Tag Archives: Marcus Aurelius

A Brief Analysis of Stoicism

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This week ending 1 December is the second annual international Live Like A Stoic Week. When I began research a few days ago in order to rush out a quick post for the event I had forgotten how much I was inspired by Stoicism, and consequently I my essays are too involved to finish in time.

After some pestering, Toby Coe has kindly come to the rescue with this brief analysis. He said he read the Meditations, so I hope he didn’t mean Descartes’ or this is going to be a very short post indeed.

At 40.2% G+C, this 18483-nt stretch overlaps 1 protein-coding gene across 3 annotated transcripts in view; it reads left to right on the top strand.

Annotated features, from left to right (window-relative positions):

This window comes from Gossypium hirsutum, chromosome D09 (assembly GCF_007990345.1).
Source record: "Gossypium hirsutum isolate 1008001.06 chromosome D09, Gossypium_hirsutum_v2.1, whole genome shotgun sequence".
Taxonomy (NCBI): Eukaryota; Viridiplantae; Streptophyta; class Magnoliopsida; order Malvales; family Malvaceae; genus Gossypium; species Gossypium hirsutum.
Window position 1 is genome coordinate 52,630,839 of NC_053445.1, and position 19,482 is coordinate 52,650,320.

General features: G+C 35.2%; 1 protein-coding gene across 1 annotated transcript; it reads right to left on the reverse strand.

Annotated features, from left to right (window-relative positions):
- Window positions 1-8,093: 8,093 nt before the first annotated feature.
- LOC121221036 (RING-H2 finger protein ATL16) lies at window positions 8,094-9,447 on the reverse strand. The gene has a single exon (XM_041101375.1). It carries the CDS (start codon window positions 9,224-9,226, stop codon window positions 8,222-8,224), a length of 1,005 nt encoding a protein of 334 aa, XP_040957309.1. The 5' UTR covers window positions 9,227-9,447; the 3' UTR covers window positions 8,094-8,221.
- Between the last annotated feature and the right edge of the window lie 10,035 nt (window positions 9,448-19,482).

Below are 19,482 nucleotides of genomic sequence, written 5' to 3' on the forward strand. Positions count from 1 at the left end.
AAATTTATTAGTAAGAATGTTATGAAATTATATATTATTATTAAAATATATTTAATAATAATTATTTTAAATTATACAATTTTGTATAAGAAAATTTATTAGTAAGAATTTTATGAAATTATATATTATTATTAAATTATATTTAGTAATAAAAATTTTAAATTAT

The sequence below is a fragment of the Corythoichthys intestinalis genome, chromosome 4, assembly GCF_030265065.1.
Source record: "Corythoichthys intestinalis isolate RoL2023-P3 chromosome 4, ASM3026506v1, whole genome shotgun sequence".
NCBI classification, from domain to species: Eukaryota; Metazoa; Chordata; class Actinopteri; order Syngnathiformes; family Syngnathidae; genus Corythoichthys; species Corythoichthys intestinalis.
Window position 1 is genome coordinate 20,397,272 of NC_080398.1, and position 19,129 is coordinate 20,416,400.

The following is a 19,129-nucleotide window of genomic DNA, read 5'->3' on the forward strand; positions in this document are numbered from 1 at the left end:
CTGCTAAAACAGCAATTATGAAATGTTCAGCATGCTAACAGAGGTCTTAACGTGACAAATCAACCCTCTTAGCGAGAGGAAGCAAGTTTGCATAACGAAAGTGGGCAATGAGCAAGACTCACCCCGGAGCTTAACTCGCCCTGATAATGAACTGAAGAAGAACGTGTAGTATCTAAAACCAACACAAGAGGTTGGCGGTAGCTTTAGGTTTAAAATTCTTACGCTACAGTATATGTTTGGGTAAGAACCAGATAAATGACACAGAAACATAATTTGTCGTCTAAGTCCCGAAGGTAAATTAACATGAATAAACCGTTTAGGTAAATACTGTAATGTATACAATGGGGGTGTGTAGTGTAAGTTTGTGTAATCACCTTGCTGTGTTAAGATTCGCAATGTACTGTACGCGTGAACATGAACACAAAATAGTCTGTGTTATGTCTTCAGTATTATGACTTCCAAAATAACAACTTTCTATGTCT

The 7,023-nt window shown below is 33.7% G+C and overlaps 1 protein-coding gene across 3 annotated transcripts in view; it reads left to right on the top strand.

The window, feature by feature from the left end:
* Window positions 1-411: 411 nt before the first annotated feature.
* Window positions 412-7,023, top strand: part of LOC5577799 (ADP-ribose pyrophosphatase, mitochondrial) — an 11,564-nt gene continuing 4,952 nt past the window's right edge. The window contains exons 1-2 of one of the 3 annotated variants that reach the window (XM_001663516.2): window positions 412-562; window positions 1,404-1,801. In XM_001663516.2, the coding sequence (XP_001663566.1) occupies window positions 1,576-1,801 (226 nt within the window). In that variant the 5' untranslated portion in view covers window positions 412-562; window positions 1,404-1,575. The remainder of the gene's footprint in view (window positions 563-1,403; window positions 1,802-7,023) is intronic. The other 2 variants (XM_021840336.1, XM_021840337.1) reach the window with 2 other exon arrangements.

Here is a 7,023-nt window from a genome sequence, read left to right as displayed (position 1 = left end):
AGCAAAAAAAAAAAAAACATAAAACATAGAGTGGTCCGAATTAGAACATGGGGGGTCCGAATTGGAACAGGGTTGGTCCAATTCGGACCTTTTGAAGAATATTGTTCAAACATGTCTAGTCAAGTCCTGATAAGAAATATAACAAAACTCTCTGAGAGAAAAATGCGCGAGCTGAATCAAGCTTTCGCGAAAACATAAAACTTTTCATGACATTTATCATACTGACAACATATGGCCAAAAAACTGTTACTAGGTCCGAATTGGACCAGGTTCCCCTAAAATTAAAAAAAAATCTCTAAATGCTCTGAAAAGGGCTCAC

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The Roman Emperor and Stoic, Marcus Aurelius (pictured) writes:

…philosophy doth consist in this, for a man to preserve that spirit which is within him, from all manner of contumelies and injuries, and never do anything either rashly, or feignedly, or hypocritically…”1

This is a very elegant summary of one of the core features of Stoic philosophy, namely, a moral and spiritual view of the task of philosophy. Philosophy is to provide a man the ability to cope with misfortune and not to be dominated by the passions that often make us attached to things that are fragile: fame, wealth and security.

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